- Beets: you might think of hardy, earthy beets as a depth-of-winter crop but in reality, these rouge colored roots are ready for harvest in most areas starting in June! This is also prime time for beet greens, those leafy tops which you can cook up like any other bitter green.
- Carrots: carrot season rolls right on into the summer, just be aware that the longer carrots stay in the ground during hot months, the more fibrous and woody their texture will become.
- Celery: though this staple is available any time of year in almost every market you’d walk into, late summer is when its flavor and abundance are at an all time high!
- Corn: though corn mazes and husks of multicolored rainbow corn are autumnal stand-bys, the corn harvest actually begins in August or September for most regions.
- Cucumbers: like corn, cucumbers also live for the heat of summer time! Depending on the variety, these irresistibly refreshing veggies are at their peak from June through August.
- Eggplant: most varieties of eggplant are at their best in mid to late summer, and sometimes linger on into the fall months as well.
- Garlic: while garlic does indeed begin growing in the springtime, and is often one of the first pops of green to be seen, it is not fully developed and harvestable until midsummer.
- Green Beans: these legumes are one of the major summer crops in most growing regions. Green beans are actually not any one particular cultivar of bean, rather they may be any of several bean varieties which are harvested before maturing and consumed pod and all.
- Herbs: fairer herbs like dill may wither in the heat of summer, but hardier aromatics like basil, oregano, and cilantro come into their own at this time.
- Peppers: whether you like sweet bell varieties or out of this world hot chilies, summer is the time for crunchy peppers!
- Summer Squash: it’s not called summer squash for no reason! These relatives of the melon are moisture rich and come in varieties like zucchini squash, patty pan squash, and yellow crookneck squash.
Fall: September 22nd to December 20th
Fall is the season of bounty, there’s no doubt about that. The dropping temperatures serve to give some of those cold-weather loving spring crops we discussed earlier a second season, while more slowly developing vegetables that have been growing all summer finally become harvestable.
This coalescence of these crop types leads to an interesting mix of veggies that come into season during the fall like beets, peas, potatoes, radishes, and winter squashes as well as leafy greens like kale and Swiss chard. Let’s discuss a few of our favorite autumnal produce options:
- Beets: as mentioned above, beets begin to come into season during the summer but they really max out in the fall months! They are an excellent autumn crop as they can withstand those overnight frosts that are bound to happen.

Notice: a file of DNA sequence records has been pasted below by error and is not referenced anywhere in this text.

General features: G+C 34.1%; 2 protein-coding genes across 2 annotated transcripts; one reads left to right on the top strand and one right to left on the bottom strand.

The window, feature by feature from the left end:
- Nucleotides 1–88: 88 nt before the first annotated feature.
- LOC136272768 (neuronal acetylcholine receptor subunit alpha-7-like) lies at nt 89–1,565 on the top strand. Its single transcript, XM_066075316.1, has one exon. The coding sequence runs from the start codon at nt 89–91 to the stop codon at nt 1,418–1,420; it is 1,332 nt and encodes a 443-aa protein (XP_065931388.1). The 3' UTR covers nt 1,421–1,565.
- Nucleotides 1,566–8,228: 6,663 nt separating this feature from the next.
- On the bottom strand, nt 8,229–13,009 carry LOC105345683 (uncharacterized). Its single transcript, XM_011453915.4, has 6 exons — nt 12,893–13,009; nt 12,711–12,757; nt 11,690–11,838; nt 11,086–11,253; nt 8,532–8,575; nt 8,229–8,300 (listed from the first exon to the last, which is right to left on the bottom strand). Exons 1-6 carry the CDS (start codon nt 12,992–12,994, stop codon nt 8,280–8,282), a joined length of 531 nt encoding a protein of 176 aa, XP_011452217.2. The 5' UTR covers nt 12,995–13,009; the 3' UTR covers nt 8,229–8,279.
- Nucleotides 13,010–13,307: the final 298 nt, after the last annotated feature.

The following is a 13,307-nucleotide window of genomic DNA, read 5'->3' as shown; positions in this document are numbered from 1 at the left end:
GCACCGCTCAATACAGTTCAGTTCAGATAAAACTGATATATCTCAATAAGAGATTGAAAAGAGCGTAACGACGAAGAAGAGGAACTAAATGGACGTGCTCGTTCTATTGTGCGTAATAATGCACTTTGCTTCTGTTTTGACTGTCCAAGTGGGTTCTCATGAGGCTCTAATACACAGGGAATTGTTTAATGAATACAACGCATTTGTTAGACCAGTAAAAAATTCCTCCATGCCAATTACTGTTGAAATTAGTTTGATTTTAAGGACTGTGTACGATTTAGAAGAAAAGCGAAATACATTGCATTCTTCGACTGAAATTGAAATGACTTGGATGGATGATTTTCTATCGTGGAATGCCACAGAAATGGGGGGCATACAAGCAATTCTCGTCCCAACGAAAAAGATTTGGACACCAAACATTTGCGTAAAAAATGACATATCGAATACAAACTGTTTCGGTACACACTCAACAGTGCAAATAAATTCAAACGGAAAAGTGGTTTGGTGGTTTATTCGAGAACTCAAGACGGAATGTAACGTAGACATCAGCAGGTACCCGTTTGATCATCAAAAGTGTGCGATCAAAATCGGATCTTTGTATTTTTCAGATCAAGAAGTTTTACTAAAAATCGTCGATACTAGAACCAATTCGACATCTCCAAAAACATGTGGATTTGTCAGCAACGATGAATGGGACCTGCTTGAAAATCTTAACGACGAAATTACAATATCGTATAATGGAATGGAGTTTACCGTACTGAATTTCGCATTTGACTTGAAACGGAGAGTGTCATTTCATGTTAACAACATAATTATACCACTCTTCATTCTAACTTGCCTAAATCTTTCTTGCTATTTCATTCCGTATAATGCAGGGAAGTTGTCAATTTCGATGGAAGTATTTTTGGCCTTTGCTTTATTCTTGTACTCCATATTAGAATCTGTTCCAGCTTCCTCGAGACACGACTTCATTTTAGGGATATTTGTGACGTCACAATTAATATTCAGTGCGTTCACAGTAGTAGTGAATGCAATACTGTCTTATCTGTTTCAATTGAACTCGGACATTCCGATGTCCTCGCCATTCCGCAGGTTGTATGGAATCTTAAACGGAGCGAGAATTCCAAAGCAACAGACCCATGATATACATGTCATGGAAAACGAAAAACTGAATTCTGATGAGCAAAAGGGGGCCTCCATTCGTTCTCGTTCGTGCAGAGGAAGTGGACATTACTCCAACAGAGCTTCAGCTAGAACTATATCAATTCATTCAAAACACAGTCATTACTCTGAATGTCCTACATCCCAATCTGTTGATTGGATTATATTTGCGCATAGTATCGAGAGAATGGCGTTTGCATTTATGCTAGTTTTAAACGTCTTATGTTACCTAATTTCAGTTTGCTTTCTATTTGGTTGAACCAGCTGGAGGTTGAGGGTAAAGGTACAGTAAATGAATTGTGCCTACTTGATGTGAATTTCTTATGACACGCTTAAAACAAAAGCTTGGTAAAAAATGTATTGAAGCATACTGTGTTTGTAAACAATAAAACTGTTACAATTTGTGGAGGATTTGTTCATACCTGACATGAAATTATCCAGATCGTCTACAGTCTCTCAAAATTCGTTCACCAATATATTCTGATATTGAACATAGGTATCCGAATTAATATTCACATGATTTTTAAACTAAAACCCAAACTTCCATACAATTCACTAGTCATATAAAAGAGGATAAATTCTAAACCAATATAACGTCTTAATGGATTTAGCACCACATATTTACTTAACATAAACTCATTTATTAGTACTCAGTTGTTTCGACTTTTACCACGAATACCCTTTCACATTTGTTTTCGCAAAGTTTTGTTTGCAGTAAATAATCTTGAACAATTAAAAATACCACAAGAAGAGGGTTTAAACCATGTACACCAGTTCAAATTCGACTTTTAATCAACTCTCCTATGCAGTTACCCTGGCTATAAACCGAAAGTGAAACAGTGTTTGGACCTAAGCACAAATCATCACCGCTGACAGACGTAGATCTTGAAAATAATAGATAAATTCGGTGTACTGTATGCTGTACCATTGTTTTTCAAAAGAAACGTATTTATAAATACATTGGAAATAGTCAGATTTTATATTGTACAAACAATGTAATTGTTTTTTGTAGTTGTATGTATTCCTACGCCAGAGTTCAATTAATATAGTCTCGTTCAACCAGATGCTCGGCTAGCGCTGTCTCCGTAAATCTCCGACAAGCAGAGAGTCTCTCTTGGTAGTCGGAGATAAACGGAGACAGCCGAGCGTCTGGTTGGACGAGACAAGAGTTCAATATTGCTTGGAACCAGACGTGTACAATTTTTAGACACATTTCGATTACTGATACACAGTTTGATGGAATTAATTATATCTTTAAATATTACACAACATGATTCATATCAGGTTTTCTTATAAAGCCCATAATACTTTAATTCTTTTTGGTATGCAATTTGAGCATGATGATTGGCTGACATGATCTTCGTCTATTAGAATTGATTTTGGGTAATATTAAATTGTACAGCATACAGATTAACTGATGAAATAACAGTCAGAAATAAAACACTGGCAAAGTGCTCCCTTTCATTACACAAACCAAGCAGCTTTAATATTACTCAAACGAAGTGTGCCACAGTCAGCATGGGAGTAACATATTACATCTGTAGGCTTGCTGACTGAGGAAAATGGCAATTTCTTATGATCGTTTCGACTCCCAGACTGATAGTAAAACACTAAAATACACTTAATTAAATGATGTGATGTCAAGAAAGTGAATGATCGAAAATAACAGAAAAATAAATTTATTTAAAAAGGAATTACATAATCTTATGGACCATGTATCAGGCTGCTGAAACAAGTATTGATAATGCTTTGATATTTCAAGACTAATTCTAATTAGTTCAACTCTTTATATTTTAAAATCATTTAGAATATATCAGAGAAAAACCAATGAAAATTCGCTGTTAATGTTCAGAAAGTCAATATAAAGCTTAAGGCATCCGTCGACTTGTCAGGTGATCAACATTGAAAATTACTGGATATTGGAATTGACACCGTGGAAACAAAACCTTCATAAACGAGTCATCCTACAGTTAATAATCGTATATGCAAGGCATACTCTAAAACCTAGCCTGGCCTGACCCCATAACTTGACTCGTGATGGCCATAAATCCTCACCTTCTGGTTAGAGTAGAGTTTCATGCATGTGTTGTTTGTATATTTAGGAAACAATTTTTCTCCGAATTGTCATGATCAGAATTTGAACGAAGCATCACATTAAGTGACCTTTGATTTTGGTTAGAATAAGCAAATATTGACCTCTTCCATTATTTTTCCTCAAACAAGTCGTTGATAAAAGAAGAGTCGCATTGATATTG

- Broccoli: this is one spring crop which fares equally well in the fall. As a brassica, broccoli is well-known for its protection from the cold–a good thing to have as temps begin to decline across the growing regions.
- Brussels Sprouts: fall is the peak season for brussels, that’s for sure! Seeing as they can take up to 3 full months to mature, brussels rely on the long summer months to be ready for a fall harvest.
- Cabbage: cabbage continues to be amazingly prolific as the warm weather dwindles. Try using it to make your own kimchi, ensuring you’ll have some of that crunchy vegetal goodness all winter long!
- Cauliflower: cauliflower season peaks between September and November and if you’re lucky, you might even spot unique varieties like Romanesco or cheddar cauliflower.
- Ginger: yes, ginger is a vegetable! It is not actually a root like some folks may categorize it as, rather it is a type of underground stem known as a rhizome.
- Herbs: branchy herbs like sage and thyme rule the fall!
- Kale: though kale chips are always in season, fresh varieties like lacinato kale and curly kale are best in late fall and their season can even carry on into early winter as well.
- Lettuce: head lettuce varieties such as butterhead and romaine are among the most optimal for fall weather as their arrangement of leaves offers them some protection from chill.
- Mushrooms: while spring is a popular mushroom hunting season, fall is on a whole other level! Oyster mushrooms, maitake mushrooms, puffball mushrooms, and chicken of the woods mushrooms are plentiful in many regions at this time of year.
- Potatoes: one of the most popular tubers in cuisines all over the world, the humble potato is at long last ready for harvest in the fall. Idaho potatoes are a classic choice but also look for Yukon gold, fingerlings, purple potatoes, new potatoes, and russets.
- Pumpkin: if there is any one item of produce that is representative of the autumn season, it’s the pumpkin! This versatile squash can be used in any number of sweet or savory recipes, such as this Indian Roasted Pumpkin Soup.
- Sweet Potatoes: colloquially referred to as yams (even though the true yam is an entirely different species altogether far less commonly seen), these sweet tubers are at their best in the fall and may come in white, orange, and purple varieties.
- Swiss Chard: though it can look a bit like festive celery, Swiss chard is actually in the beet family, explaining the origins behind its earthy and slightly bitter taste.
- Winter Squash: pumpkins are just one type of winter squash, but there are many other varieties that come into season during the fall. Some notable species are acorn squash, butternut squash, kabocha squash, and delicata squash.
Winter: December 21st to March 19th
When thinking about winter, most folks don’t necessarily equate it with bountiful piles of fresh vegetables. It’s true, winter is by far the slowest season as far as growing is concerned but even in the depths of those chilly months, there is fresh and seasonal food to be found!
Just like certain animal species–we’re looking at you polar bear!–are naturally equipped to handle cold conditions, some plants thrive in crisp weather as well. A number of vegetables that are in season during the winter are: